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Bekir Coşkun: My Armenian Matter

Bekir Coşkun: My Armenian Matter

Bekir Coşkun, a well-known Turkish journalist, writer and the columnist of the leading Turkish magazine Cumhuriyet, raised hell and anger in the Turkish society when he made an unexpected statement and wrote an article about his Armenian grandmother.

He was inspired by the speech of Hrant Dink, founder and the editor-in-chief of the Armenian-Turkish newspaper "Agos", during the conference in 2005, where Dink delivered the following speech:

"At the time the then president of Turkey, Suleyman Demirel, used to say: 'We will not give even three pebblestones to Armenians.' We Armenians do desire this territory because our root is here. But don't worry. We desire not to take this territory away, but to come and be buried under it."

Later Dink mentioned how much he paid tribute to the efforts of the journalist: "He found the courage to tell us about it. This is an important moment for me."

Here is the article written by Bekir Coşkun:

"I have no personal information on the history of one million Armenians in question. I have just one Armenian.

After my mother died, my father, who was a government clerk, brought my sister and me to live with our grandmother. Our grandmother, who lived outside of Urfa in Tulmen, loved us. Even if many of my childhood memories have been erased, I know that she took great care of us.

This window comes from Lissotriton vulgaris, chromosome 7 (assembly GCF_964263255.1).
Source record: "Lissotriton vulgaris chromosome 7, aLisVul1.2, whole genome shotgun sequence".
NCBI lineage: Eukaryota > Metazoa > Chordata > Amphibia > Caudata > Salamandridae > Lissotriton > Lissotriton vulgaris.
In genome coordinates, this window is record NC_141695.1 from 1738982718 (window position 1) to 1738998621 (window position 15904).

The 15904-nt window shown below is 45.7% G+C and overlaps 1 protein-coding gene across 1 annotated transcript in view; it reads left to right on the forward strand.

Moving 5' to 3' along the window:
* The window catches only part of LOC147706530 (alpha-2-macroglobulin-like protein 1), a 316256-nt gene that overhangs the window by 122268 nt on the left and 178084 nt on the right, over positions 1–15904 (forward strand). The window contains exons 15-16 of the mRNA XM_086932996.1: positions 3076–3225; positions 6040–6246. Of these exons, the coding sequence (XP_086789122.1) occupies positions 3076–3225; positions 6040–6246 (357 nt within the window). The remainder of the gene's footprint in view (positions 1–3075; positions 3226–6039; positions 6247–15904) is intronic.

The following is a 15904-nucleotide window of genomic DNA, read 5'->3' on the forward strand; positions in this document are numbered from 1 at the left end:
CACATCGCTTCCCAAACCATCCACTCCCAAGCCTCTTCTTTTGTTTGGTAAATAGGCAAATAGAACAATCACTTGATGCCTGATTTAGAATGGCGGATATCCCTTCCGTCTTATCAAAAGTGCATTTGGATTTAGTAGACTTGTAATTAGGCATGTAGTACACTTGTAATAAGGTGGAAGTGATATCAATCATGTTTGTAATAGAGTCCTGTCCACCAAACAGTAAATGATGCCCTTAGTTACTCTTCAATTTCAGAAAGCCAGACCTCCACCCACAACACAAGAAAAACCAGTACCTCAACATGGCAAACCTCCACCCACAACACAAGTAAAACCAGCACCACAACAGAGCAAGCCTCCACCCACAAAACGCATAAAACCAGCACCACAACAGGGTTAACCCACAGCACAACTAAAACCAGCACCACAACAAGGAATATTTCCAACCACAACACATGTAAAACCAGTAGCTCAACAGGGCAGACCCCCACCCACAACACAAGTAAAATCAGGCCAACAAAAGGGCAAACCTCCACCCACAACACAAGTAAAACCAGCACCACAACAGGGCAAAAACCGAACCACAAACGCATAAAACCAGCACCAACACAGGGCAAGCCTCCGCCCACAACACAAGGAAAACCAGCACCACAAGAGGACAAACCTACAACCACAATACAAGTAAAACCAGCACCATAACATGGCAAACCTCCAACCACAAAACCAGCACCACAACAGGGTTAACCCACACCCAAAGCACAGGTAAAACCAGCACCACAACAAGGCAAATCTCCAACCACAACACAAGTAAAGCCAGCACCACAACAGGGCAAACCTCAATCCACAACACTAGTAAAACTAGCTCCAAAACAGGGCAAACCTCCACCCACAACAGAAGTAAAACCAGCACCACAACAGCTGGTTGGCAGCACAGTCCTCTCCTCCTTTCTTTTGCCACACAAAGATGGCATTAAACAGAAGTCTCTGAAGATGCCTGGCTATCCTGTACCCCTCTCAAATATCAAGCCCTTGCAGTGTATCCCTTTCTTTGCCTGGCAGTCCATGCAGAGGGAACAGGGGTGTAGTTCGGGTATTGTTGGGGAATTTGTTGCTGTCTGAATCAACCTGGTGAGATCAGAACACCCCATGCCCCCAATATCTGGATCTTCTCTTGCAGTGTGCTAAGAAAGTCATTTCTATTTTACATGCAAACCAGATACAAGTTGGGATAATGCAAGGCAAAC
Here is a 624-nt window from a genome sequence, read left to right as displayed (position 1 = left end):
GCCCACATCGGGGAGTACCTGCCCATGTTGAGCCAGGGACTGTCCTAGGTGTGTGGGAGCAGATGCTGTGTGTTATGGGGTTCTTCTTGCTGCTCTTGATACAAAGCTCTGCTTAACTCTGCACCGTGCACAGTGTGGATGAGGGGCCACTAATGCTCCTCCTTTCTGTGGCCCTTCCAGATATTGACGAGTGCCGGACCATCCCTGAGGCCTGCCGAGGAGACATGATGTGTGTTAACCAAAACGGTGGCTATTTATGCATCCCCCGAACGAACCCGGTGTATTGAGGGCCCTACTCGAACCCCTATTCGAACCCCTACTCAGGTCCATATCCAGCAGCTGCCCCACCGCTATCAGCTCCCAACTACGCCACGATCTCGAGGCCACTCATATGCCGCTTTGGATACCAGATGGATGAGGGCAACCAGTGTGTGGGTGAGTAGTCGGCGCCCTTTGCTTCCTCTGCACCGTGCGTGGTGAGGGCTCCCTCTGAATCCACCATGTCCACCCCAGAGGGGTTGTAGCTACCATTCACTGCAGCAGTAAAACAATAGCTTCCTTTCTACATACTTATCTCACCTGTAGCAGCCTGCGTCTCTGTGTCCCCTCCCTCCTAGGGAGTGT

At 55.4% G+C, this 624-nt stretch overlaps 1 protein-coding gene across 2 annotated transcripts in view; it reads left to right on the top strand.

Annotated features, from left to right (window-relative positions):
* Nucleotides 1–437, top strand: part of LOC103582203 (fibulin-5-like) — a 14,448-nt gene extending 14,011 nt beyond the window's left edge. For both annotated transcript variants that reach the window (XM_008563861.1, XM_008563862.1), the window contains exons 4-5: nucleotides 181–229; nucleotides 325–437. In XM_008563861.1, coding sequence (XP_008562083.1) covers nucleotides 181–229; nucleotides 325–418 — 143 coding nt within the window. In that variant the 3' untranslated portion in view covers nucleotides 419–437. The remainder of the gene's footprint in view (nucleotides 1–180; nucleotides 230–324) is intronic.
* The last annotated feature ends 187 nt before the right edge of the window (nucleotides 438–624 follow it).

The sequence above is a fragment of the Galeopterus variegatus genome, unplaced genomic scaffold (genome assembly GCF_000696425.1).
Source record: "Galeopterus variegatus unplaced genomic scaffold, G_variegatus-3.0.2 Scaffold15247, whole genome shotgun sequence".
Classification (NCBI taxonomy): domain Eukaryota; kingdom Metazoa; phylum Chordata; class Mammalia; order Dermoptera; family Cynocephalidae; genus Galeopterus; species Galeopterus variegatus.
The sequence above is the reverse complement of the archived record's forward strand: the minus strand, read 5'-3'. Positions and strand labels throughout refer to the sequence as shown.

My grandmother wasn't like the other aunts and women in that house. She had a long neck, a thin body, and striking eyes. And her name was Ummuhan. All the family showed her respect, and everyone loved her. Her views and advice were sought on everything. I placed close attention to the fact that my father, who was a strict authoritarian, trusted and respected her.

Then we grew up. When wer grew up, we found out that she wasn't our real grandmother, but that she had come to that house after the death of our real grandmother.

And that she was an Armenian girl when she came.

Following the death of our grandmother, my grandfather had married her, plucking her from one of the masses of Armenian families who were forcibly moved to Syria. My grandfather, my aunts, everyone loved her.

And after we grew up and learned the truth, we began to understand the sadness that would be reflected in her eyes when she would hug us.

So, that's my personal Armenian matter. Never mind what may have been done to the Armenians, or why people are fighting about now. But I would like to know what power separated my grandmother when she was just a young girl from her nest, her home and hearth. I would like to know who was responsible for the pain she tried to hide from us, and for the life long exile she had to lead. I don't know about the one million Armenians. Just this one. The sad woman I loved so much.

My Armenian."

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